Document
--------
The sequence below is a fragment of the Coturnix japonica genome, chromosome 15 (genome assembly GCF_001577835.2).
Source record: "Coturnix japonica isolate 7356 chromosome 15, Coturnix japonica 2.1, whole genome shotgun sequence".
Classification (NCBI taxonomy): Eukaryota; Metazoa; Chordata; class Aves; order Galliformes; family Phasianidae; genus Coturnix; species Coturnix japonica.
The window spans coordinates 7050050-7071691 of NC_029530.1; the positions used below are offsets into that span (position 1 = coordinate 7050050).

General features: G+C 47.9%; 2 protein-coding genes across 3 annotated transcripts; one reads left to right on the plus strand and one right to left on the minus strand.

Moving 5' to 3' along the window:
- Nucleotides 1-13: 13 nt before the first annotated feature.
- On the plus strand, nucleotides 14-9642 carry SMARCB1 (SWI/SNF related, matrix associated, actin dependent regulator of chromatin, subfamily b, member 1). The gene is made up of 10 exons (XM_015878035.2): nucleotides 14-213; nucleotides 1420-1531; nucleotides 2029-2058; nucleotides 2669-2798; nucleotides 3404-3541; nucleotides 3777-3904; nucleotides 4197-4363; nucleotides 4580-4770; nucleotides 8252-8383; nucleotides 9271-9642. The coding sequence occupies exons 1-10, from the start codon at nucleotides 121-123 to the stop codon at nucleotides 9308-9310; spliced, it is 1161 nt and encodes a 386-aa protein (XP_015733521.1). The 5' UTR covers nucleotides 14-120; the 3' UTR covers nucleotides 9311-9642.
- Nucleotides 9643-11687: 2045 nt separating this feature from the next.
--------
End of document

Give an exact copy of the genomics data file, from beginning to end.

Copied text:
The sequence below is a fragment of the Coturnix japonica genome, chromosome 15 (genome assembly GCF_001577835.2).
Source record: "Coturnix japonica isolate 7356 chromosome 15, Coturnix japonica 2.1, whole genome shotgun sequence".
Classification (NCBI taxonomy): Eukaryota; Metazoa; Chordata; class Aves; order Galliformes; family Phasianidae; genus Coturnix; species Coturnix japonica.
The window spans coordinates 7050050-7071691 of NC_029530.1; the positions used below are offsets into that span (position 1 = coordinate 7050050).

General features: G+C 47.9%; 2 protein-coding genes across 3 annotated transcripts; one reads left to right on the plus strand and one right to left on the minus strand.

Moving 5' to 3' along the window:
- Nucleotides 1-13: 13 nt before the first annotated feature.
- On the plus strand, nucleotides 14-9642 carry SMARCB1 (SWI/SNF related, matrix associated, actin dependent regulator of chromatin, subfamily b, member 1). The gene is made up of 10 exons (XM_015878035.2): nucleotides 14-213; nucleotides 1420-1531; nucleotides 2029-2058; nucleotides 2669-2798; nucleotides 3404-3541; nucleotides 3777-3904; nucleotides 4197-4363; nucleotides 4580-4770; nucleotides 8252-8383; nucleotides 9271-9642. The coding sequence occupies exons 1-10, from the start codon at nucleotides 121-123 to the stop codon at nucleotides 9308-9310; spliced, it is 1161 nt and encodes a 386-aa protein (XP_015733521.1). The 5' UTR covers nucleotides 14-120; the 3' UTR covers nucleotides 9311-9642.
- Nucleotides 9643-11687: 2045 nt separating this feature from the next.